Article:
Sumurun (1920) - Rotten Tomatoes

Sumurun (1920)

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AUDIENCE SCORE

Critic Consensus: No consensus yet.

Movie Info

This exotic spectacle stars Jenny Hasselqvist as Sumurun, a rebellious member of a harem who has committed the greatest of sins: she has rejected the old sheikh and instead fallen in love with a charming cloth merchant.

Cast

Critic Reviews for Sumurun

All Critics (2)

The madcap facial expressions of the hard-working head eunuch, (Jakob Tiedke), the guardian of the harem, makes it worth watching this classic silent from the old country.

January 13, 2013 | Rating: B | Full Review…

The Arabian Nights spectacle of Sumurun attests to silent German cinema's fascination with ornate orientalism.

November 29, 2006 | Rating: 2.5/4 | Full Review…

Audience Reviews for Sumurun

½

A reconstructed version of this is available on Netflix. An opening title card says, "An Oriental Play in Six Acts Based on the Pantomime by Friedrich Freksa." It is also known as One Arabian Night, as in one of the tales from the 1,001 Arabian Nights. The six acts divide the story into nice manageable portions. Though Pola Negri is top billed on most marketing materials, she is not the character Sumurun. Sumurun, played by Hasselqvist, is the favorite member of an old Sheikh's harem. There is also a younger Sheikh, who has eyes for her, or really any attractive female who crosses his line of sight. Sumurun secretly loves a young cloth merchant (Liedtke) though. She is protected by a kind of den mother and a head eunuch (Kupfer and Tiedtke, respectively). The other part of the story involves Pola Negri as a seductive young dancer working with a traveling minstrel show. Ernst Lubitsch himself is a hunchback clown with the troupe, who's love for the dancer is not returned. The dancer, whether she can attract the old Sheikh's attention herself or use the know-how of a slave trader, wishes to be a part of the harem. She really wishes for the comfort and wealth that goes with being in the Sheikh's palace. Well, Sumurun would rather escape to live a simple life with her love, thus leaving an opening for the dancer. Things don't go as planned for everyone. The different rooms of the palace and the scenes that take place outside the palace are represented by different colors tinting the frames. The orientation and size of some of the shots shifts in a way that I hadn't seen before. There is slapstick humor, romance, tragedy, and an early look at how the Middle East was portrayed.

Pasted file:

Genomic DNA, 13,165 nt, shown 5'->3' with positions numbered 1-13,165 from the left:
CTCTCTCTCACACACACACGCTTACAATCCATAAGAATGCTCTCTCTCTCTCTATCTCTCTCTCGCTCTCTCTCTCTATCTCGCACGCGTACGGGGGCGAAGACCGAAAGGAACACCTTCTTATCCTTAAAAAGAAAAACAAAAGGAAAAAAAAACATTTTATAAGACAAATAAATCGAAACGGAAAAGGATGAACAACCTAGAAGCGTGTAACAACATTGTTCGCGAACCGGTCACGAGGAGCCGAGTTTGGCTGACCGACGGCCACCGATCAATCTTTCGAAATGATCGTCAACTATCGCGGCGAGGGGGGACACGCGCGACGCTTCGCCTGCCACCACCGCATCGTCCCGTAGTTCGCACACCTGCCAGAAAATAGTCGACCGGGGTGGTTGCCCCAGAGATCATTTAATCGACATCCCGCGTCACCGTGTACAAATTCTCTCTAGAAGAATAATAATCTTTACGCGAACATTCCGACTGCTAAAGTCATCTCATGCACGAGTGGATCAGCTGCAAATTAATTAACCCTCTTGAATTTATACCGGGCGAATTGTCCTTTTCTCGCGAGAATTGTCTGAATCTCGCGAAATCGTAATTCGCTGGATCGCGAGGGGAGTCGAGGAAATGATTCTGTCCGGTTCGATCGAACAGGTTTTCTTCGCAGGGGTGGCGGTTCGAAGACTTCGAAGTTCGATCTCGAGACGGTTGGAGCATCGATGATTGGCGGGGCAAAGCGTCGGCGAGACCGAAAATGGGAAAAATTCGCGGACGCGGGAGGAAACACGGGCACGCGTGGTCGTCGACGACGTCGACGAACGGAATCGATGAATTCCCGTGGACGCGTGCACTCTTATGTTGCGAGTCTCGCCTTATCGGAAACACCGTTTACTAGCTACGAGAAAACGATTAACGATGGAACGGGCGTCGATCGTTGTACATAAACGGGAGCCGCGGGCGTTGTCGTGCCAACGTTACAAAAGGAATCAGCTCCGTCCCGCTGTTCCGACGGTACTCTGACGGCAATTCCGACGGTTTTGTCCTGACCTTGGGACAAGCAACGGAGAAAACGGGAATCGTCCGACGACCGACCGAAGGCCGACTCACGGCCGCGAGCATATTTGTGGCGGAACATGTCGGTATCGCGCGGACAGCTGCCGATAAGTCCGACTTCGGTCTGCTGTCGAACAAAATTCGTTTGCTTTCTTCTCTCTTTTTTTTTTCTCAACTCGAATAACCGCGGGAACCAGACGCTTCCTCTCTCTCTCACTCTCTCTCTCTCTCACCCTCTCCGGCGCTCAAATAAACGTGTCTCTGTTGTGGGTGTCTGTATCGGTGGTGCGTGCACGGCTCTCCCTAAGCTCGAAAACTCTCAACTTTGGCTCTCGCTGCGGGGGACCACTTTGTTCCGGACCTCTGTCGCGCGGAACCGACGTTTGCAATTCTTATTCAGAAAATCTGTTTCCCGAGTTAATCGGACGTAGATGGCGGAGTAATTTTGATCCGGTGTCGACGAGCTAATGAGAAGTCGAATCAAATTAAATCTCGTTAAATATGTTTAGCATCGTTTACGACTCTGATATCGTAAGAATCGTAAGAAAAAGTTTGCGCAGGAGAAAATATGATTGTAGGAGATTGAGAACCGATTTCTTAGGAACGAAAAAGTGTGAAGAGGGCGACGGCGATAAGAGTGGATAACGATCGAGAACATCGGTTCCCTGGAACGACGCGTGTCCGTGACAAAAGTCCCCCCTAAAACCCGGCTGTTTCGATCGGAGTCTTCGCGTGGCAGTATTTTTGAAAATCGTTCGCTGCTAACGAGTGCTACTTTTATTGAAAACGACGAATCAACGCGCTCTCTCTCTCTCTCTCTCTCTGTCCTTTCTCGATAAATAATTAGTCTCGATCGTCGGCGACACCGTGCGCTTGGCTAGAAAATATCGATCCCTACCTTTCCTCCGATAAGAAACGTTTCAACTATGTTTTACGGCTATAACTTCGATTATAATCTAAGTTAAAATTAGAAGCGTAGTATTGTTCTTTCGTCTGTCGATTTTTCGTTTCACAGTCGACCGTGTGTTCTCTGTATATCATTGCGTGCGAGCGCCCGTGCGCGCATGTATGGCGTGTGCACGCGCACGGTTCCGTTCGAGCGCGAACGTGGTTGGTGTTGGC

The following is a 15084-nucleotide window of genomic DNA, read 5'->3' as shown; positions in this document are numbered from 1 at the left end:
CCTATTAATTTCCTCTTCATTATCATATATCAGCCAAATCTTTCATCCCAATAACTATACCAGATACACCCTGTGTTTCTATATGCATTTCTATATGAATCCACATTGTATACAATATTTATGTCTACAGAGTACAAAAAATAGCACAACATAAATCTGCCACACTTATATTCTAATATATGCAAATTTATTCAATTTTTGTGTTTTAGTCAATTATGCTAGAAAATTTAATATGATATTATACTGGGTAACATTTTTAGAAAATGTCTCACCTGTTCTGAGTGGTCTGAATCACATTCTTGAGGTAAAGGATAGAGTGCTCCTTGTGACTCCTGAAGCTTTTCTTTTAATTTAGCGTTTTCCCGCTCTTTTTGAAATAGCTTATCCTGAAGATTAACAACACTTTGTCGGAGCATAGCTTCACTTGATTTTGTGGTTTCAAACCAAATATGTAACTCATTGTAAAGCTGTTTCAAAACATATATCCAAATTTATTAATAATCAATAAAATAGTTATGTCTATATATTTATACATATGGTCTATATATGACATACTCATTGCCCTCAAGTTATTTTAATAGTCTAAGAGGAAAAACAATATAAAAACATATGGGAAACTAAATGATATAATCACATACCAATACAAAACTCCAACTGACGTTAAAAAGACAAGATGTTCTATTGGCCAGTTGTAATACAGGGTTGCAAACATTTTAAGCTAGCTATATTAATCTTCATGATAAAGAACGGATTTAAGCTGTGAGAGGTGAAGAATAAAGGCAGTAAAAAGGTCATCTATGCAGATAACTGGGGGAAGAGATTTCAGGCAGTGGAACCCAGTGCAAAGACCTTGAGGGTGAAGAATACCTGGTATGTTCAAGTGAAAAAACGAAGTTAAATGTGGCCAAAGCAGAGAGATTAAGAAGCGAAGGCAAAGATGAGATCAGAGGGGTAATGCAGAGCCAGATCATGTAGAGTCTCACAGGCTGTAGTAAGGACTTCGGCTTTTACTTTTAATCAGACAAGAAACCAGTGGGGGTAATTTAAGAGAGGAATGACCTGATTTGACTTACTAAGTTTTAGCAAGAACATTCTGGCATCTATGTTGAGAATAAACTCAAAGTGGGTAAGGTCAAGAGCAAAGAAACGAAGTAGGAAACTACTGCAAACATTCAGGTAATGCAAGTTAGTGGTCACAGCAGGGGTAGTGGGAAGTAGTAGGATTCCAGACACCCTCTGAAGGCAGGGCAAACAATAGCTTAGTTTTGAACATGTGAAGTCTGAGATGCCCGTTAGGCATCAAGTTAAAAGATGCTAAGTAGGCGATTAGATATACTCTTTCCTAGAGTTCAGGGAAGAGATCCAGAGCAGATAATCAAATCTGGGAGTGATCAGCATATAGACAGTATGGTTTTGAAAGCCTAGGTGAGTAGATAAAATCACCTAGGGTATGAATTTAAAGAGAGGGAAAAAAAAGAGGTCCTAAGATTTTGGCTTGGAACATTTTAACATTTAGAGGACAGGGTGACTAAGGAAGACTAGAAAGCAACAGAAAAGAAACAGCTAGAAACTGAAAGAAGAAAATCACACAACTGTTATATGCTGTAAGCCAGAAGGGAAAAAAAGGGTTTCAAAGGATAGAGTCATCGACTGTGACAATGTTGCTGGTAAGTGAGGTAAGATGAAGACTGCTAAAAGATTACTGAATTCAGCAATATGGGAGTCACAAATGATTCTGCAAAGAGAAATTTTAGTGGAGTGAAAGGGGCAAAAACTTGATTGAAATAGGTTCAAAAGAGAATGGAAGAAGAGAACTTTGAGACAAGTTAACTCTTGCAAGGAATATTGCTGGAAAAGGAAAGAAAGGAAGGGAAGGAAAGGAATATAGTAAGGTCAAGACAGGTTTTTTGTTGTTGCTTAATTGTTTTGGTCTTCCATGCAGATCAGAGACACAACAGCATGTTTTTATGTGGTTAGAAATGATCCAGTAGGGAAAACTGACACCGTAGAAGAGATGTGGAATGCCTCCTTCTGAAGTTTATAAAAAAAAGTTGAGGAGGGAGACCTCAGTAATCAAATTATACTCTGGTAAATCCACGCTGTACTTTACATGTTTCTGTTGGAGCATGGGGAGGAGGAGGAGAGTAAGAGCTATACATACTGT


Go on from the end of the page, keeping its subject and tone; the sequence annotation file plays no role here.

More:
Byron Brubaker
Byron Brubaker

Super Reviewer

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